Tough road for state GOP


The election of Republican Scott Brown to the U.S. Senate seat long held by Democratic icon Edward Kennedy was at the time thought to herald a transformation in Massachusetts politics. Four years later it looks like a fluke. With the 2014 election season warming up, the state’s Republican Party has two opportunities -- a wide open race for governor and what will be the fourth U.S. Senate election in just under five years -- to forge a comeback.

Mr. Brown, the erstwhile face of the Republican renaissance, is seeking greener pastures in New Hampshire, where he is thought to be an almost certain bet to take on incumbent Democratic U.S. Senator Jeanne Shaheen. According to a story in Wednesday’s Boston Globe, Mr. Brown’s departure has dismayed Massachusetts Republicans. It shouldn’t. Mr. Brown’s weaknesses were thoroughly exposed by Senator Elizabeth Warren in the one-sided 2012 campaign. He needs a fresh start elsewhere and the state GOP needs fresh faces -- if it can find them.

Charles Baker, who was defeated by Governor Deval Patrick four years ago and is running for governor again, is not a fresh face but is running on the premise that he did not show his true face in 2010. Attempting to latch onto the tea party wave that never caused a ripple in Massachusetts, Mr. Baker adopted an angry persona that he now acknowledges never fit him. He is running this time as the moderate, good-natured policy wonk people remember fondly from his days in the Weld and Cellucci administrations.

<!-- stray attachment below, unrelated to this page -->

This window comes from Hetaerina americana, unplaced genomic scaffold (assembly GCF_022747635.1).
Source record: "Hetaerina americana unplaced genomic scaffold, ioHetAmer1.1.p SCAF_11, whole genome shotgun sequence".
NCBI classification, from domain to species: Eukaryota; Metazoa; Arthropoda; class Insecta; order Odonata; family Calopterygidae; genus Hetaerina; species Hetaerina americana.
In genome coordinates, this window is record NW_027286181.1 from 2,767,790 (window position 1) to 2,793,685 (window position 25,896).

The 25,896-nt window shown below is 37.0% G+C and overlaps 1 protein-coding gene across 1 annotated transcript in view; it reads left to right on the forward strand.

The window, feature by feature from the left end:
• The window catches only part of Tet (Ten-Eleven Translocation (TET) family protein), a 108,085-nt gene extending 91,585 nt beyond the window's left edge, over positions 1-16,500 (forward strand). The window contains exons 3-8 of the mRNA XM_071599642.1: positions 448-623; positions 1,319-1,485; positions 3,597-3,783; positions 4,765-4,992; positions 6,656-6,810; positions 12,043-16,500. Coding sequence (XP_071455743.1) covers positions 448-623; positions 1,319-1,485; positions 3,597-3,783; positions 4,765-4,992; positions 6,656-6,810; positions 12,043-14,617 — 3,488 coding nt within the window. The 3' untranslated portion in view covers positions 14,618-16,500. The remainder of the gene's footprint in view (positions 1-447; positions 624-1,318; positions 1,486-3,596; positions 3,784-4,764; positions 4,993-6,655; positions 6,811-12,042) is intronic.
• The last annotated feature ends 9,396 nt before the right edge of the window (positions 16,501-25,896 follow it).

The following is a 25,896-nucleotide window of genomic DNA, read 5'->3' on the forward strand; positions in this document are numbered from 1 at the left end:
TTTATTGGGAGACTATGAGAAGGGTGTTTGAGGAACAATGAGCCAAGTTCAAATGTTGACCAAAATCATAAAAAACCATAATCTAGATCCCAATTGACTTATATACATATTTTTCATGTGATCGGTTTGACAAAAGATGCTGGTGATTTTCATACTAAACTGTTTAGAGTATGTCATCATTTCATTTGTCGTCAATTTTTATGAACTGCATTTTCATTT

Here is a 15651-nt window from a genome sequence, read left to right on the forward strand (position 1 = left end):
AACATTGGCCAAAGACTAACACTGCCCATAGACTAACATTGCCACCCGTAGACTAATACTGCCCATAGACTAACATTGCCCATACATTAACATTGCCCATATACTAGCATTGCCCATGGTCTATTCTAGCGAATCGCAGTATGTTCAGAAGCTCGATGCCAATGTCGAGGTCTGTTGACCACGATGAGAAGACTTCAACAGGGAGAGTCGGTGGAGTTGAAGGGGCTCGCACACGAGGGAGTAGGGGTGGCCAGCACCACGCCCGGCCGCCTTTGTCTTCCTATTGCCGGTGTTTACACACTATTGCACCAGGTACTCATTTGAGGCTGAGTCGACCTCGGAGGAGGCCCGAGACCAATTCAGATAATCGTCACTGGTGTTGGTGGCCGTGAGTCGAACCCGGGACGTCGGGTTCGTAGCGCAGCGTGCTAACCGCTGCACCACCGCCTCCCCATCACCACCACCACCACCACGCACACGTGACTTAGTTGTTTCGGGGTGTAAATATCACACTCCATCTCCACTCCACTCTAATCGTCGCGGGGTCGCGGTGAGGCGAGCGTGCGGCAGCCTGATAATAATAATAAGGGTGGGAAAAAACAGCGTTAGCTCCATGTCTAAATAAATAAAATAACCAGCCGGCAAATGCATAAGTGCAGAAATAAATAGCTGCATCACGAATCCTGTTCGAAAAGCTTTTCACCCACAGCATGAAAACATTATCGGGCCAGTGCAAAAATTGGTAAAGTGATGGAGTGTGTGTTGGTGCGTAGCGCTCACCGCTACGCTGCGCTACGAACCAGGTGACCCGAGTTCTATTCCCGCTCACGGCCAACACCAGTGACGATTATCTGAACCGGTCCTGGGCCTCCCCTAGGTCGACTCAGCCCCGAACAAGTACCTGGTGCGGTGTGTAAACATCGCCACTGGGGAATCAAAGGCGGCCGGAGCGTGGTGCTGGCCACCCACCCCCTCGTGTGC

Mr. Baker faces a challenge for the Republican nomination in tea partier Mark B. Fisher, a Shrewsbury businessman, and while Mr. Baker should dispatch him easily, he must be careful in how he does so. If he adopts extremist positions on gay marriage or immigration, for example, to undermine his opponent among far-right voters, Mr. Baker will be handing his Democratic opponent weapons to pound him with in the general election, as did Scott Brown in the 2012 race.

Democratic Senator Edward Markey, elected in a special election last year to fill the seat vacated by John Kerry when he became secretary of state, has been thoroughly eclipsed by Ms. Warren, an aggressive consumer advocate and foe of Wall Street who has quickly emerged as a major Democratic star. He would seem to be vulnerable this November as he seeks a full term but Gabriel Gomez, who exceeded expectations in his race against Mr. Markey last year, has announced he won’t run again this year and Hopkinton Selectman Brian Herr is so far the only Republican candidate. The GOP may be missing its last good opportunity in many years to claim a U.S. Senate seat.

With Attorney General Martha Coakley running for governor, that important post will be wide open, but Republicans still haven’t found a candidate. Mary Connaughton, who ran an excellent campaign for treasurer in the last state race, is now director of Finance and Administration for the Pioneer Institute and is not pursuing a state office. Karyn Polito, who waged a competitive race for treasurer in 2010, is running for lieutenant governor on a ticket with Mr. Baker. The state GOP’s shallow bench is being exposed this year.

Seeking office in a Democratic state where independent candidates tend to lean Democratic is understandably frustrating for Republicans. Scott Brown managed to find a path to victory, however, and the absence of the charismatic Governor Deval Patrick on the ballot is undeniably good news for the GOP. There are winnable battles for Massachusetts Republicans in 2014, but should they fail, the party could find itself stuck in the political wilderness for a long time to come.


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